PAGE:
Wednesday, June 10, 2009

Accounting for recovered loot

THE effectiveness of the war against corruption does not involve merely the apprehension, trial and conviction of persons who have helped themselves to the public treasury. To be truly effective, the war must extend to the handling of assets surrendered or forfeited by suspects and convicts as a result of their unlawful acquisition. For, the deterrence effect is weakened if corrupt persons can, or know that they can, always retain all or a greater percentage of their loot. Indeed, the prevailing attitude seems to be for a potential felon to loot as much as he/she can, then appropriate a portion of the ill-gotten wealth to fend off prosecution on the one-hand, and to still have some of the loot to enjoy, on the other.

Sadly, while there has been some movement in the arrest, arraignment and conviction of some looters, there is a worrisome veil of secrecy over the handling of the loot recovered in the process. Two notorious cases readily come to mind. They involve the late Head of State, Gen. Sani Abacha, who fleeced the Nigerian nation of billions of dollars; and the case of the former Inspector General of Police, Tafa Balogun.

In the 11 years since his demise, there has been no satisfactory accounting for all the sums so far recovered from the loot salted away in various foreign currencies by the late Gen. Abacha. Recently, an official of the United Nations Office on Drugs and Crime disclosed that about $1.9 billion was recovered from the Abacha family from the nearly $3 billion stolen by the erstwhile military dictator. While the sum so far recovered is a major success story, Nigerians have never had the benefit of a full disclosure of the application of the recovered loot. This is in addition to the tragedy that up till now some $450 million of the Abacha loot cannot be traced. Furthermore, $300 million is yet to be repatriated to Nigeria from Luxembourg, together with another $400 million locked in accounts in Liechtenstein.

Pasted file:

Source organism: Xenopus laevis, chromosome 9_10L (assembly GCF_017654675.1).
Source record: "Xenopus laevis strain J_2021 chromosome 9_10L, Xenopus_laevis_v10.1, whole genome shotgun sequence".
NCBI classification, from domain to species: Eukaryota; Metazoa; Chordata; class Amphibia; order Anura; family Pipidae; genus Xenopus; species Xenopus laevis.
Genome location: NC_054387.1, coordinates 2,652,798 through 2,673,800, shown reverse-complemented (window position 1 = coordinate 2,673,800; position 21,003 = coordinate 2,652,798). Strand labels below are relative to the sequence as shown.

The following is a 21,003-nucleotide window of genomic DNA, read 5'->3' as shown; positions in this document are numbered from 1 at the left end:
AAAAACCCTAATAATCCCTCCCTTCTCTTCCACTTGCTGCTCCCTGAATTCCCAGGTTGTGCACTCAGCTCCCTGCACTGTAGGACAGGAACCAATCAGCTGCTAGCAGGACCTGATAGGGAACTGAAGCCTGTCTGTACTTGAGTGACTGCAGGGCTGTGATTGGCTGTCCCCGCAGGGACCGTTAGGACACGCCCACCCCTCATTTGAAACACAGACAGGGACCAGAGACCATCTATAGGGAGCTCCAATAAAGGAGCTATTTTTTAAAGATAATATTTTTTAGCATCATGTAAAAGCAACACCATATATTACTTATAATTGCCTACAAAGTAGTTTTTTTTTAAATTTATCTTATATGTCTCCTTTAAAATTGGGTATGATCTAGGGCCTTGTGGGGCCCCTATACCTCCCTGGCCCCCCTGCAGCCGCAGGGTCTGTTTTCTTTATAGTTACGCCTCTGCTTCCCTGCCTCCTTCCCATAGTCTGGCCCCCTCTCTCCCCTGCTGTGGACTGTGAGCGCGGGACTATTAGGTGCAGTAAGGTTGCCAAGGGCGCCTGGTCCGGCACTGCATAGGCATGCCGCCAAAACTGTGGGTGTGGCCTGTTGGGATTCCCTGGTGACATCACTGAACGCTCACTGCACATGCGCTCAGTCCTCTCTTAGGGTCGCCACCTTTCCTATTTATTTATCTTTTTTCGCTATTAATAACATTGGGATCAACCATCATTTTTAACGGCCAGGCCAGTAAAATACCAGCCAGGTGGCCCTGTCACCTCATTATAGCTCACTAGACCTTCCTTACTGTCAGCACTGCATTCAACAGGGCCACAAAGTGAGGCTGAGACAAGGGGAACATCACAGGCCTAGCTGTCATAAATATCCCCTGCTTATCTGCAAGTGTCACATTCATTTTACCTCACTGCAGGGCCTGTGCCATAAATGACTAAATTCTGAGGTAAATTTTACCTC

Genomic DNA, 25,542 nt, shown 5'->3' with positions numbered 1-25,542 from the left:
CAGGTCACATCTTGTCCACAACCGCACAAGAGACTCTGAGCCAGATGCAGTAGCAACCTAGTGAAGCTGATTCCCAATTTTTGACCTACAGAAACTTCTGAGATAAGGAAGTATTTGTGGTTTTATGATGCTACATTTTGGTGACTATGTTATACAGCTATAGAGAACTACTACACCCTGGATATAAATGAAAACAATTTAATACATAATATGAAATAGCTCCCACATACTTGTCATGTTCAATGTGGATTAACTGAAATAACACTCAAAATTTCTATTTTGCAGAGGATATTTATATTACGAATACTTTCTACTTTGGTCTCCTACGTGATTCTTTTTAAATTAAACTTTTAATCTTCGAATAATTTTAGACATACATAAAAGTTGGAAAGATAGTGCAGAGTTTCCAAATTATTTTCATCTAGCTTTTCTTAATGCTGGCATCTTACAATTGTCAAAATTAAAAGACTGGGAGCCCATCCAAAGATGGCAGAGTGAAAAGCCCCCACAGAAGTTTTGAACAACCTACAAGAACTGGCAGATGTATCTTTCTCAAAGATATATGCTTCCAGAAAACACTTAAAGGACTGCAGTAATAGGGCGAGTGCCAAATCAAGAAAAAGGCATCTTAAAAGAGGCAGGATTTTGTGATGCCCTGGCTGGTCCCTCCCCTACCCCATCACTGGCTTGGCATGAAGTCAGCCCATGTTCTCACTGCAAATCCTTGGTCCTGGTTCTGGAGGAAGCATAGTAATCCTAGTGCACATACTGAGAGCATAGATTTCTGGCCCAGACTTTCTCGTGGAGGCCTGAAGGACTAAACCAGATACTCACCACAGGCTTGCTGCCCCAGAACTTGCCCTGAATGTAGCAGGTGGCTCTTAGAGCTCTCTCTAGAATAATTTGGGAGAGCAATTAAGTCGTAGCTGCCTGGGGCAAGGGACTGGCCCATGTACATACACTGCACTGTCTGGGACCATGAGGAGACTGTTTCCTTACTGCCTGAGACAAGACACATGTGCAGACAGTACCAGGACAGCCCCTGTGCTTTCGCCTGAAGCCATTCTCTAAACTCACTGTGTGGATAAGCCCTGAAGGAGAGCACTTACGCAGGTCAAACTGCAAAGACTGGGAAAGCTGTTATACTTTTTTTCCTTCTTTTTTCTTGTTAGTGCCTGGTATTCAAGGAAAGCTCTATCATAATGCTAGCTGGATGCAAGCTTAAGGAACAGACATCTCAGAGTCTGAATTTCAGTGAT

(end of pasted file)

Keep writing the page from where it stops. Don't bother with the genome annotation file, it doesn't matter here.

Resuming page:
In 2005, the Economic and Financial Crimes Commission (EFCC) sensationally arraigned the former Inspector General of Police Balogun on a 70-count charge of stealing, money laundering and related offences. In a plea bargain, Balogun returned most of the N10 billion he was accused of stealing and laundering. Properties were also recovered from him, and then sold. But exactly how much was realised and where is the money? According to the EFCC spokesman, Mr. Femi Babafemi, "Nobody knows the exact properties recovered from Balogun. The Chairman of the EFCC, Mrs. Farida Waziri, raised this issue when she assumed office." Even more astonishing, says the EFCC spokesman, "Till date, we don't know the exact number of properties seized from the former IGP because there is no record for forfeited assets. We don't know how many properties were sold, who sold what and how much was recovered from the sale."

It is appalling that the EFCC is only just now establishing an asset forfeiture unit. That disclosure can only mean that while the fanfare was on with regard to the detention and trial of accused looters of the treasury and other money laundering offences, no one kept an eagle eye on the recovered loot. This is most unsatisfactory. Indeed, until last year when the incumbent Inspector General Mike Okiro requested for the release of the police insurance fund, which was part of the loot forfeited by his predecessor, there seemed to have been no focus at all on what was happening to the funds.

It mocks the anti-graft effort that the system has no proper method of tracking retrieved loot. But this has to be done. It must not be treated in the usual lackadaisical manner in which the matter is left untouched and then forgotten with the passage of time. Interestingly, the incumbent EFCC Chairman raised posers about the matter on assumption of office. We expect her to pursue vigorously a diligent audit of all forfeited assets since the EFCC was established. There is no question that if properties were seized and sold, the monies would be in some accounts and it is unthinkable that such accounts would not be interest-yielding.

Therefore, part of the outcome of the suggested audit must provide a composite figure of the principal sum and accrued interest. Where there are discrepancies, the EFCC certainly will be on to another case of graft, which it must pursue to its logical conclusion. But once a satisfactory accounting of the recovered loot has been undertaken, and the process should not last forever, the monies should be released for purposes that were originally intended - or appropriated for urgent needs. Thus, it is disheartening that while policemen remain poorly equipped and live in rat-holes that are called barracks, almost N10 billion purportedly recovered from the former Inspector-General of Police is sitting pretty in some accounts about which there is little public knowledge. Get the money out and apply it accordingly.